Solving the UFC’s over-saturation issue
Chael Sonnen attempting WWE in UFC - can he solve the over-saturation issue? : Credit: Esther Lin
There are few things I dislike more than people who point out everything that is wrong but have zero suggestions on how to make things better.
It’s the ultimate annoyance to me, and as such, I couldn’t just drop yesterday’s “Is UFC becoming over-saturated?” piece. I was unable to peace out without offering my thoughts on how to get things back to good.
I’m many things, but a hypocrite is not one of them. Well, not often, and never on purpose. Sometimes it’s just hard to keep all my opinions and theories straight, you know?
For those who somehow didn’t read my last offering (shame on you!) he’s the abridged version:
There are too many fight cards featuring too many average fights right now in the UFC, and they’re starting to loss hold of the audience. Watching a UFC event used to be something special, but now fight cards are so frequent that they’re becoming equivalent to a regular season baseball game.
Unless you’re a insatiable baseball fan, chances are you don’t care about Game 72 of the MLB season. That’s how many fight fans are starting to feel about the weekday televised offerings from the UFC.
Now that you’re up to speed, let’s move on to phase two of the discussion - the part where we talk about what the UFC could do to reverse course, and get back to being must-see TV for fight fans.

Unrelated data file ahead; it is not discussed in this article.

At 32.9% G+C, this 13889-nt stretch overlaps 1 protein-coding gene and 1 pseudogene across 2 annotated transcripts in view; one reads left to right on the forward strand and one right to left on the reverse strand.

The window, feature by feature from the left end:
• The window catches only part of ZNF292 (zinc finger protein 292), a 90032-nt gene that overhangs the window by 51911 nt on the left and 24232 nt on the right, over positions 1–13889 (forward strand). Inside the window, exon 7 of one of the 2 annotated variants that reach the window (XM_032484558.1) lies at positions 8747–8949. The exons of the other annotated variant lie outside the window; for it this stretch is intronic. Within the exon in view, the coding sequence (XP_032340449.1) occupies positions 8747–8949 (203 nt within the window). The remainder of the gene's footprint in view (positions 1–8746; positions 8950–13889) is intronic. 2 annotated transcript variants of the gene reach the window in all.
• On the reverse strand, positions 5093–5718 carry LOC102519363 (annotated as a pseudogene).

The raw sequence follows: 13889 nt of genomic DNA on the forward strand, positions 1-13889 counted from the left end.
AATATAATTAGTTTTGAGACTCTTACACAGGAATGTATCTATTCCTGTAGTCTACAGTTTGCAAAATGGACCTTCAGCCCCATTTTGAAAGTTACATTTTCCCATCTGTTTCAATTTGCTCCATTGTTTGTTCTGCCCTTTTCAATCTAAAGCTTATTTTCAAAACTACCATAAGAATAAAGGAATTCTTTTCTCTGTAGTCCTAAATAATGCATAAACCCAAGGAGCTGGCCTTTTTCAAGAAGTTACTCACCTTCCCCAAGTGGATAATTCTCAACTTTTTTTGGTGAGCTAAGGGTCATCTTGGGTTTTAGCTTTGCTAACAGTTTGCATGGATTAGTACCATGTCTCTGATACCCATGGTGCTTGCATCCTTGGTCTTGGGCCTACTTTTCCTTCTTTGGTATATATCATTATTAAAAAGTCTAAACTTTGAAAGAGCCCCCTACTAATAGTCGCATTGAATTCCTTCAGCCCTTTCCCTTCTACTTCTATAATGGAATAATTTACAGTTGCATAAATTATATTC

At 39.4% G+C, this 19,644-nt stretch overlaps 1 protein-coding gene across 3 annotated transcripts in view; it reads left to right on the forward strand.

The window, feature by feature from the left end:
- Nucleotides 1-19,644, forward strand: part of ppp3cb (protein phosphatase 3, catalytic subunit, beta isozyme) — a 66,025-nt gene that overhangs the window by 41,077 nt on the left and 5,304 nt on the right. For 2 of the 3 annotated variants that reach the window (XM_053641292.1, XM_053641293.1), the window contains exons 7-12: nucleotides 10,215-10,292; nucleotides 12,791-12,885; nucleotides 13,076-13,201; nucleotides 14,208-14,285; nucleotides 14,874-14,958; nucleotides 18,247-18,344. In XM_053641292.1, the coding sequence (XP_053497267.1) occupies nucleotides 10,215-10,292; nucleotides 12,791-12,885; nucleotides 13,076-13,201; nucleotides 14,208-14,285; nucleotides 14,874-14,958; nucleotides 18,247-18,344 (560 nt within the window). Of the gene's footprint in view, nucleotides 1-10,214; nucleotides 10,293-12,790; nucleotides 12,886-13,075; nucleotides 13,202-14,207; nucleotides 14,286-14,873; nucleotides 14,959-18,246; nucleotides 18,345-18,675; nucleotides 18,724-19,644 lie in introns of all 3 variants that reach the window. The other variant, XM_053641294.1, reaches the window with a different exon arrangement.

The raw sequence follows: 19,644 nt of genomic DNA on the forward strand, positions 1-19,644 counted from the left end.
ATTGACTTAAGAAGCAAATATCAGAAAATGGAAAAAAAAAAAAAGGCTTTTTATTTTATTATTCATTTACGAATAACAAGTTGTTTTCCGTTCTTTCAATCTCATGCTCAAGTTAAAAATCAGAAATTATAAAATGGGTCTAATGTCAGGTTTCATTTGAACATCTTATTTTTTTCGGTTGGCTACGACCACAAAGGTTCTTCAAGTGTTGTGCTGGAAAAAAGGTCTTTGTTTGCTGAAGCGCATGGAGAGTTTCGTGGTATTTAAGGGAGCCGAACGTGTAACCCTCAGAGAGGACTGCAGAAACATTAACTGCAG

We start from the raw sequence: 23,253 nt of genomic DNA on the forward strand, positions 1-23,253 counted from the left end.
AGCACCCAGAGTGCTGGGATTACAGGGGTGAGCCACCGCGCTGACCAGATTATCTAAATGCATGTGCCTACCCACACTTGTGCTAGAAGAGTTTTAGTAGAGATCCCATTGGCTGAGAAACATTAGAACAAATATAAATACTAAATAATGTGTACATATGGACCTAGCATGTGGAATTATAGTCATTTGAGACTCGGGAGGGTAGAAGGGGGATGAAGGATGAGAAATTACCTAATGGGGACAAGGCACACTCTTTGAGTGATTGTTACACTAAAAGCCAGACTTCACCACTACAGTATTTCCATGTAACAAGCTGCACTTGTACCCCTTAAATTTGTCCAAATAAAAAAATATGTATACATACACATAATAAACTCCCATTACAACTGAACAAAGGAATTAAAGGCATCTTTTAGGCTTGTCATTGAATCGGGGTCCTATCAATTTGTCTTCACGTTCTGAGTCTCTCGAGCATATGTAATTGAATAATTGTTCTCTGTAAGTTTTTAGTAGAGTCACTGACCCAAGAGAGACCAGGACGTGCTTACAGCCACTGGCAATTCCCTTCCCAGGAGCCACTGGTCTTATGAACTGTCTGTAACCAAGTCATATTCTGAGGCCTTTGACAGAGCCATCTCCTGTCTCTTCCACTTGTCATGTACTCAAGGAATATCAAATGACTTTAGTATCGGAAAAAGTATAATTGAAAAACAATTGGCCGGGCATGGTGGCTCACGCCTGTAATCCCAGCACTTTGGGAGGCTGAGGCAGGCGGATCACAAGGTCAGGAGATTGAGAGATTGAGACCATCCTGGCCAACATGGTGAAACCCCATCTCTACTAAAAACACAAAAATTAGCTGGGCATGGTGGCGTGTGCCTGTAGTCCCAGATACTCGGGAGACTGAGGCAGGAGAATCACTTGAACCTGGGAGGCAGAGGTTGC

As I said in the initial piece, I don’t think the situation is as doom and gloom as some people do. You go through cycles, and right now, the UFC is in a down cycle, but it’s not something they can’t get out of fairly easily. Here are my suggestions:
1. Trim the Roster
A big contributor to fans becoming less invested in every single UFC fight card is that there are so many fights between guys they’ve never heard of before and fighters they have no investment in moving forward.
Injuries and two seasons of The Ultimate Fighter each year have built a stockpile of lower tier talent, and lately, the preliminary portion of most cards have been pairings between fighters who fall into one of those two categories.
As a hardcore fan, I’m somewhat interested in seeing what developments a guy who didn’t even make it to the semifinals on his respective season of TUF can do next time out, but most people aren’t. Same goes for guys who fill in on short notice, lose, and get a second fight as thanks. Most of the time I’m down for watching them compete again, but I’m not exactly your average fan.
Removing some of those “bottom of the fight card” fighters from the rotation would be a great place to start. Giving them a chance in Strikeforce might be one way to not make it such a tough pill to swallow, but ultimately, it’s a business move, and one that would help the UFC begin moving towards reconnecting with an audience that is partially slipping away.
2. New Approach to Televised Cards
I don’t necessarily dislike the idea of having frequent televised cards; it’s a great way to gain exposure, and introduce fighters to a wider audience than on pay-per-view. What I think needs to happen, however, is for the UFC to take a page from Strikeforce when it comes to some of their televised events.
The Strikeforce Challengers series may not have generated massive ratings, but it did a solid job of showcasing up-and-coming fighters. You saw the same collection of prospects competed over the course of various events, giving you a way to connect with them as a fan, and track their progress.